Australia v England, Twenty20, Sydney

It’s the hit-and-giggle of the winter season. I can’t imagine for a second England will win it, even with this new bloke Michael Vaughan in the side. In fact, especially with him in the side. Still, it’s always good for a giggle – even if Ricky Ponting refuses to enjoy it, or see the fun side. It’s a game, Ricky…

I think it starts at 8am tomorrow so, if you’re up and interested, post your thoughts here.

The anguish of Adelaide

I often enjoy Simon Barnes’s pieces at The Times and he’s produced a really crisp and imaginative recollection of the nightmare of the 2nd Test at Adelaide.

It was cricket as it might have been written by Kafka: a hideous punishment, as unjust as it was incomprehensible, inflicted on people who had earned the right to expect better things from life. It was like playing cricket against the Gestapo: cricket as a form of atrocity in which resistance is useless. It was cricket as torture, in which pain and hatred become distorted into a loving and grateful submission to the torturer.

I shall never forget the streets of Adelaide afterwards, the numb shock of the England supporters. These things don’t happen. We couldn’t have seen that. Brains simply refused to process the information they had received. The England press corps, a more resilient bunch on the whole, were to be found the next day at the airport, each with the thousand-yard stare of the Vietnam vet.

That the torture only lasted an hour was something of a reprieve for us, for England. It was quick – still painful – and violent, and will never be forgotten. Like someone slitting a capillary on their wrist, England bled fatally. Barnes even goes as far to say that “it was the most extraordinary passage of cricket I have seen and one of the most shocking things I have witnessed in any sport”. I’m not sure I can quite agree, but nevertheless it was a period of play which must go down as one of the most captivating (or unwatchable, depending on which side of the fence you sit) in modern times.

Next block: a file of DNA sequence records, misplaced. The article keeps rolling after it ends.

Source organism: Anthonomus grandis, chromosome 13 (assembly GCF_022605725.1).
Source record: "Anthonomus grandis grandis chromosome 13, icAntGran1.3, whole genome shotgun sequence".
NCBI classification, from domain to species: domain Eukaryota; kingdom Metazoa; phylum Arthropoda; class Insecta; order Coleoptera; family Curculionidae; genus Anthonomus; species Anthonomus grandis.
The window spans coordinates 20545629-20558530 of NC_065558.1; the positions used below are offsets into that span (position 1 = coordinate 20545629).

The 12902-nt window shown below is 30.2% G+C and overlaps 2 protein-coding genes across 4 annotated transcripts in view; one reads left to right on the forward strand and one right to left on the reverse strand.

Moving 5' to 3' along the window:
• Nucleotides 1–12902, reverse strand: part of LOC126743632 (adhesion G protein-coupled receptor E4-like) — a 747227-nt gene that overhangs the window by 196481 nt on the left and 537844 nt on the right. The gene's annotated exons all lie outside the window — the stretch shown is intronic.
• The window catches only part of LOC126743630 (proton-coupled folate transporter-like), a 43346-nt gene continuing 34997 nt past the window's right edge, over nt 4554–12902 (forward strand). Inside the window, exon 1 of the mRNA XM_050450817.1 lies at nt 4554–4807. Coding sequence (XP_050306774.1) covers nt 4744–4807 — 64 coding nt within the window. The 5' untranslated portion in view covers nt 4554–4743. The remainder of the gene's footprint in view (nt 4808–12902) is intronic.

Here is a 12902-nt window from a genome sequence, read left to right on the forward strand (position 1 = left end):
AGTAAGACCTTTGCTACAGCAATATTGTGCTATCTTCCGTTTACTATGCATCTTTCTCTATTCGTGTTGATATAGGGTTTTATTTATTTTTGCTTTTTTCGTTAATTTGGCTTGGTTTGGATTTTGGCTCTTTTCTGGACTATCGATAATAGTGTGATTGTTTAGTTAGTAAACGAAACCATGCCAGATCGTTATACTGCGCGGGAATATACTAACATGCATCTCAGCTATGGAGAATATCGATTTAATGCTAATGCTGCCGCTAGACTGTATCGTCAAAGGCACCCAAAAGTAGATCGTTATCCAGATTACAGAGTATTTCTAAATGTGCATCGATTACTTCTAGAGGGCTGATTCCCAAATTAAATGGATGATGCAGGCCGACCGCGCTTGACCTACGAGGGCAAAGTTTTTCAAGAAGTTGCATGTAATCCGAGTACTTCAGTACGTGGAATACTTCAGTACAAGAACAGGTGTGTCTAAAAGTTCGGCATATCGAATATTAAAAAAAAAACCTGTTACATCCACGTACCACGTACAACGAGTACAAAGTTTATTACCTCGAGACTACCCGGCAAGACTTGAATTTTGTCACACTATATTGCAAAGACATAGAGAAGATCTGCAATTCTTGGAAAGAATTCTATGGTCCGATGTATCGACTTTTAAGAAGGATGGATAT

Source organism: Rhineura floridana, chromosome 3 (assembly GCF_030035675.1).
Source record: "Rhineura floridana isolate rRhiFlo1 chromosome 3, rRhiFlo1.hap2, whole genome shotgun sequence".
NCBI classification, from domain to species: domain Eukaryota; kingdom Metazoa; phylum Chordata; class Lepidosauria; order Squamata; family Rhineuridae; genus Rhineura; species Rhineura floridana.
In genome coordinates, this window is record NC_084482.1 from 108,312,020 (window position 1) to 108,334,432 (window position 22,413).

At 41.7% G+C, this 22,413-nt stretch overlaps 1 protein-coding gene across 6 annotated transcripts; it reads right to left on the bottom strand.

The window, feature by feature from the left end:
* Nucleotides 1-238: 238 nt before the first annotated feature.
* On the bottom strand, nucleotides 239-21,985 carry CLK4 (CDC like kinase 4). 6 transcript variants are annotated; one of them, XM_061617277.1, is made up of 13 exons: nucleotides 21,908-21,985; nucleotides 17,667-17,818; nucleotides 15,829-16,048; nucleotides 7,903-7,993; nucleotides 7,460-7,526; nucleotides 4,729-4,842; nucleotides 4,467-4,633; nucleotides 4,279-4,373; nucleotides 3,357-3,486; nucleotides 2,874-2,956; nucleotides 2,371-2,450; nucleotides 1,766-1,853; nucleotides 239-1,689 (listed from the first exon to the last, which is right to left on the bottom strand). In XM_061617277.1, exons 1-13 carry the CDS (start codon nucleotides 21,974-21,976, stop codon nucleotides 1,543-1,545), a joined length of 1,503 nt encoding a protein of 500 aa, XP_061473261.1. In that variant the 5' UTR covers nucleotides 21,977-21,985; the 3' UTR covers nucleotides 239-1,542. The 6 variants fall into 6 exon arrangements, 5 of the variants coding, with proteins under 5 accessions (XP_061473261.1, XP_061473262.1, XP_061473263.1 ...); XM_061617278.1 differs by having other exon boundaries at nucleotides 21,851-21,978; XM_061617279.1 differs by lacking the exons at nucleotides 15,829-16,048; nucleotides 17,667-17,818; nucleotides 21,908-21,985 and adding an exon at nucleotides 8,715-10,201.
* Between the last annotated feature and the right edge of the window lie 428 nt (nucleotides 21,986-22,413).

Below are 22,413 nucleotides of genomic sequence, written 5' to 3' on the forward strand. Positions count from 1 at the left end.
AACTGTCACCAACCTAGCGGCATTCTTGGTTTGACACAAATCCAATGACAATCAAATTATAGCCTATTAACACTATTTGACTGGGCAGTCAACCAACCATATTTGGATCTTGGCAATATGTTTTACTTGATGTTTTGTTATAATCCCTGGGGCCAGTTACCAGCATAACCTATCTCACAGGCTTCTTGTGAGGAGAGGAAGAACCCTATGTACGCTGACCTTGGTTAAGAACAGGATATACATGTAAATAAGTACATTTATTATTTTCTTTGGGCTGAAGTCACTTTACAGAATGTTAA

Where to now for England?

Not really had time to write anything on Australia’s magnificent performance, and England’s complete acquiescence. So I’m opening it up to you, before which I’ll just offer a brief thought which is nagging away at me.

Nasser Hussain and David Lloyd made some fascinating remarks following the loss at Sydney. They noted that Australia have a team bus, and a designated bus driver – usually one of Stuart Clark or Shane Warne. Warne would be seen hauling his bag from the hotel to the bus, fag in mouth and off they’d go to the ground.

England, on the other hand, have a huge, luxury coach in which to travel. The bags are all sorted for them and they’re surrounded by security guards and pamperers. They don’t lift a finger. This alone can’t lose a team the Ashes, but it’s evidence of the effect 2005 had on England; an over-reaction to a series which was far closer than people realised. Then, England pick-pocketed the urn from Australia; in reverse, this time, Australia have stolen it back like a violent bulldozer prising an ATM from a high-street wall.

Your thoughts? Where do England go from here?

Nanny state seeps into cricket grounds

And I thought Tony’s Britain was bad. John’s Australia is worse than Tony’s United State of Europe and George’s USA combined and the effects of the 21st century phenomenon, the nanny state, is seeping into cricket grounds at a rate of knots.

Last year the ICC began to ban people bringing in alcohol into grounds. I saw it first hand at The Oval last summer.

A fan is forced to consume the contents of his highly dangerous aluminium can of coke

The ICC’s problem, so we are told, is the highly dangerous aluminium and glass bottle containers the evil public bring in. In theory, this could cause a disturbance (or, presumably, death). The real reason, I fear, has more to do with driving the public into the bars to spend more money.